Another Productivity Secret: Do NOTHING

Ellen Bristol

July 17, 2019

About the Author

Ellen Bristol

Ellen Bristol, President of Bristol Strategy Group, is a nonprofit thought leader in fundraising effectiveness and nonprofit management optimization. She has a passion for helping small to medium sized nonprofit organizations, NGO’s, and social enterprises build and grow fundraising capacity, adapting classic principles of the process-management discipline to this all-important strategic function.

I first published this post back in the glory days of July 2019. Remember way back then, before the Covid pandemic changed our lives so dramatically??

It occurs to me that the need for us to relax and regroup is greater than ever. Ever since March 2020, some of us have stayed home and thrived; some stayed home and suffered; some – many – had to go to work regardless of threats to health and safety.

The end of the lockdown meant we emerged into a world where things we used to take for granted just aren’t there, or the same. 

I think the need for real downtime – leisure – rest, relaxation, and recovery – is greater than ever. It’s a strange time.

In July 2019, I too a two-week vacation, where I did nothing. In my favorite spot on earth, Sebago Lake, Maine, I napped, and I slept, and I ate lobster and went swimming and hung out with my family, but mostly I did nothing. Nothing, nothing, nothing. It was glorious. After I got back, I found myself able to think about and start executing  important projects to improve BSG’s impact, stuff I couldn’t focus on before I

Ever since the start of the pandemic, I have tried to take at least one full week each year to do as close to nothing as possible. Not quite so easy to do when you’re stuck in your house full time, but still possible! (Plus I painted my living room.)

When’s the last time you did nothing? Vu Le’s blog from July 15 2019 provided some hilarious “definitions” of nonprofit professionals’ vacations.  I laughed my head off, and you will too.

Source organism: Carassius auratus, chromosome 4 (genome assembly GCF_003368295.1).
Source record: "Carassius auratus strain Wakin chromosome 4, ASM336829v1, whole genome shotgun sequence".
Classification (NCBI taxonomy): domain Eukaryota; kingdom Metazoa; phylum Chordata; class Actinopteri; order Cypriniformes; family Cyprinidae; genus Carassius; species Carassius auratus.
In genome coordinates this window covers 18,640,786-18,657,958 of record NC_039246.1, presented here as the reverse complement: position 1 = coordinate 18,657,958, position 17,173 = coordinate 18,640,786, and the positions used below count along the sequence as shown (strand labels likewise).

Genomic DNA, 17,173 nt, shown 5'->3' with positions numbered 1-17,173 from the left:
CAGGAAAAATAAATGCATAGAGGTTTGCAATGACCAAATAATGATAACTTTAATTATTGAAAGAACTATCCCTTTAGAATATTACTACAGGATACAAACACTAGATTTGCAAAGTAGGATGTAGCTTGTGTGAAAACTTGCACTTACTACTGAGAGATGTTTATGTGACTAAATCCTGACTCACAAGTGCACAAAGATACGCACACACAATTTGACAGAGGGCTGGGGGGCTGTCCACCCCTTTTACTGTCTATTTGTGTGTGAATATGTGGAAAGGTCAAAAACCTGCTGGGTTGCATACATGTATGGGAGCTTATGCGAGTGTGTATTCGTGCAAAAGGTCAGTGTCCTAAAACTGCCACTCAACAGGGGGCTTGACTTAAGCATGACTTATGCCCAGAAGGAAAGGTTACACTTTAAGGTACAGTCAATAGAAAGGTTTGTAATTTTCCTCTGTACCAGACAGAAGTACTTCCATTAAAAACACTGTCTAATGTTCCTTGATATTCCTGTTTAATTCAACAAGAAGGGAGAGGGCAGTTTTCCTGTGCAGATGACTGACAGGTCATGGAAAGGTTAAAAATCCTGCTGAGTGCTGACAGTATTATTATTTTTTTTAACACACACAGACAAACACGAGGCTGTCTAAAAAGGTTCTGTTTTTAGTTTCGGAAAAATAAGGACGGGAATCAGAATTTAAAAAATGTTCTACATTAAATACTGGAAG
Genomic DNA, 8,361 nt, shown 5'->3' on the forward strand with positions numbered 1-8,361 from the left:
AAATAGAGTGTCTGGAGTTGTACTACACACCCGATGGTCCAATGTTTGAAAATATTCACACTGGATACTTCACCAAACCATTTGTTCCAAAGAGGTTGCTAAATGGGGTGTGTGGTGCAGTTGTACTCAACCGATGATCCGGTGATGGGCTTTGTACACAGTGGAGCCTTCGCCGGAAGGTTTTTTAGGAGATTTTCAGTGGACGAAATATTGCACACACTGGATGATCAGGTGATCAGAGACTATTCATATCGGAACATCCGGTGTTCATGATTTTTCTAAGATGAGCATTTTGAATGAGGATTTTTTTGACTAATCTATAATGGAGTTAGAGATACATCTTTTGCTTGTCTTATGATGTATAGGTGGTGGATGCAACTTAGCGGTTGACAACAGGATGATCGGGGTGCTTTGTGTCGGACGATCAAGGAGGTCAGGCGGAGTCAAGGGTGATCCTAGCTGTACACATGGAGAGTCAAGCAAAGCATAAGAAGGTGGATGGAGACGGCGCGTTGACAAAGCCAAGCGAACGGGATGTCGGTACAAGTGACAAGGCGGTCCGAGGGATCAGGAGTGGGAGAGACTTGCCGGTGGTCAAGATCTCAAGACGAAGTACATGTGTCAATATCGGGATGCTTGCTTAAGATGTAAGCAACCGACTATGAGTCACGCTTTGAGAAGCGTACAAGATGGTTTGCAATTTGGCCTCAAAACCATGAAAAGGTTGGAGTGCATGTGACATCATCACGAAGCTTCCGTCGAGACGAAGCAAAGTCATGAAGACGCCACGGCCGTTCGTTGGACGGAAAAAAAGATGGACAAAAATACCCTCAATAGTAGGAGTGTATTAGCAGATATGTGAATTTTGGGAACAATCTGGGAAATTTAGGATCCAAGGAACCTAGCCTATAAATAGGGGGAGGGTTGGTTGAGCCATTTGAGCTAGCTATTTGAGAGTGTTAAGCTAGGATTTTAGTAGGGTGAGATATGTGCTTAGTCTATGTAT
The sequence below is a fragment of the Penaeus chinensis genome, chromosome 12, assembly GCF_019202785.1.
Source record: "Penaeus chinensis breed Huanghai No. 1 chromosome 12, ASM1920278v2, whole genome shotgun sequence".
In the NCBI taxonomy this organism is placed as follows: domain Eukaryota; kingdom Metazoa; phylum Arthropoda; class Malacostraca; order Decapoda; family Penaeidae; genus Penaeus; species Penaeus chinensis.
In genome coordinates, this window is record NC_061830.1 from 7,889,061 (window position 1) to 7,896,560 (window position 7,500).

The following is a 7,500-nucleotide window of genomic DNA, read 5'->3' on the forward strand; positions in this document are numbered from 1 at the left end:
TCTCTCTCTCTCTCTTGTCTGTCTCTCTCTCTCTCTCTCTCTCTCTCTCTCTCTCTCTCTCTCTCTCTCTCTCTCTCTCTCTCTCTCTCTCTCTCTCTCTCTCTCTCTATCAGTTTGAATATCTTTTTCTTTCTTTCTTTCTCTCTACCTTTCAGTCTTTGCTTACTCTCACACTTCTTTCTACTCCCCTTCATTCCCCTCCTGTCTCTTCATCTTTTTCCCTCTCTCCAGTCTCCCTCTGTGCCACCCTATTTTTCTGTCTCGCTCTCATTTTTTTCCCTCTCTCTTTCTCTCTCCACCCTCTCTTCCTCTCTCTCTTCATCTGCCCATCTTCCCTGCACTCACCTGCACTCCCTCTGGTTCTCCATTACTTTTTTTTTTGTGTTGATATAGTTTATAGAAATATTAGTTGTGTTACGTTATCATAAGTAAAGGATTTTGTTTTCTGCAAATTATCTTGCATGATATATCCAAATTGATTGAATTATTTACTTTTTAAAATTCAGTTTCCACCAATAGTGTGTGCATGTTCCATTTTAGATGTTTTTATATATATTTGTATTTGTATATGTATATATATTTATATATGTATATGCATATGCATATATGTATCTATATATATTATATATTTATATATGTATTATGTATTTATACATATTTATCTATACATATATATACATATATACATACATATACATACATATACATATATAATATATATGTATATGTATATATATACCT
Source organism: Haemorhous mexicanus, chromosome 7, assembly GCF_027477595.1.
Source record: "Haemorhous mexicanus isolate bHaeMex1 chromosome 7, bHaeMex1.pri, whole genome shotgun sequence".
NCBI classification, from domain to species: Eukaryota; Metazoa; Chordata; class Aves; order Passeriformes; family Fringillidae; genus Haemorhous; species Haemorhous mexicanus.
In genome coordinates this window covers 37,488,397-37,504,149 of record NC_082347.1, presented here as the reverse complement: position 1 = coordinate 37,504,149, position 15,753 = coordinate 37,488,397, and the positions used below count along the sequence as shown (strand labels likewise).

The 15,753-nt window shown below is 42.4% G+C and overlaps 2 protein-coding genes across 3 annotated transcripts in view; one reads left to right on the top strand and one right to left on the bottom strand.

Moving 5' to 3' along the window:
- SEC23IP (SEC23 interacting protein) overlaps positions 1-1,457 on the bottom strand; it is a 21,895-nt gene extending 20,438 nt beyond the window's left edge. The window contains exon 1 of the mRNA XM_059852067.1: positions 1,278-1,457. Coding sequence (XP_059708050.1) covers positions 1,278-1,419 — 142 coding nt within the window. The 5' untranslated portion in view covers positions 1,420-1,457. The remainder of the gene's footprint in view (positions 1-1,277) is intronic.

But there’s something serious in the notion of actually doing nothing, and it has to do with maintaining and improving your fundraising productivity.

First of all, you really need the rest. Most of us are sleep-deprived, which makes it twice as hard to be productive at work. When you’re tired, not only are you more likely to get sick, you’re also more likely to make stupid mistakes. It takes twice as long to get things done. Then you feel even worse.

Second, tired people simply do not have the energy to do the strategic work of productivity. Strategic work plugs the leaks in your fundraising bucket, but it’s hard work, and it takes time.

When you’re tired – even though you might not realize it – you will focus more on the onslaught of daily interruptions and administrivia, and ignore the difficult work of analyzing results and selecting improvement initiatives. Continuous improvement of productivity relies on this type of analysis, which requires a ton of hard brain-work. When you’re tired, forget it.

If you haven’t taken a real vacation in a while, and you can’t realistically get away from it all, let me suggest a few things:

  1. Take mini-vacations.  I don’t care what time of year it is. Take off at noon on Friday, or come in at noon on Monday. Maybe take them both. Tell you supervisor I said so.
  2. Take a nap. Figure out how to take a nap on a weekday!
  3. Don’t work on the weekend. Or at least don’t work ONE DAY of the weekend.
  4. If you’re Jewish, honor the Sabbath – no work, no emails, no texts, no phone calls from sundown Friday until an hour after sundown Saturday. If you’re not Jewish, borrow that tradition (you’re allowed to apply it to any day you prefer).
  5. Tell everybody you’re taking a “do-nothing” break and you advise them to take one themselves. Then shut your door, or go out to your car, and stare into space for 15 to 30 minutes.  Don’t text, don’t call your buddy, don’t read emails. 

Raising the productivity of your fundraising operations is supremely important. Highly productive fundraising operations are the ones that acquire high-potential donors regularly, retain and upgrade the majority of those donors. Acquire new followers, subscribers, and low-dollar investors through annual-fund tactics like events and online campaigns. Use technology to manage these as much as possible, so nobody gets bogged down in the details. 

Getting predictable, consistent fundraising growth requires rested brains and clear thinking.

What a contrary concept. Work less, and raise more.

Oh, I forgot. That’s our slogan.

If you would like to identify other ways to improve fundraising productivity, complete the Leaky Bucket Assessment for Effective Fundraising.

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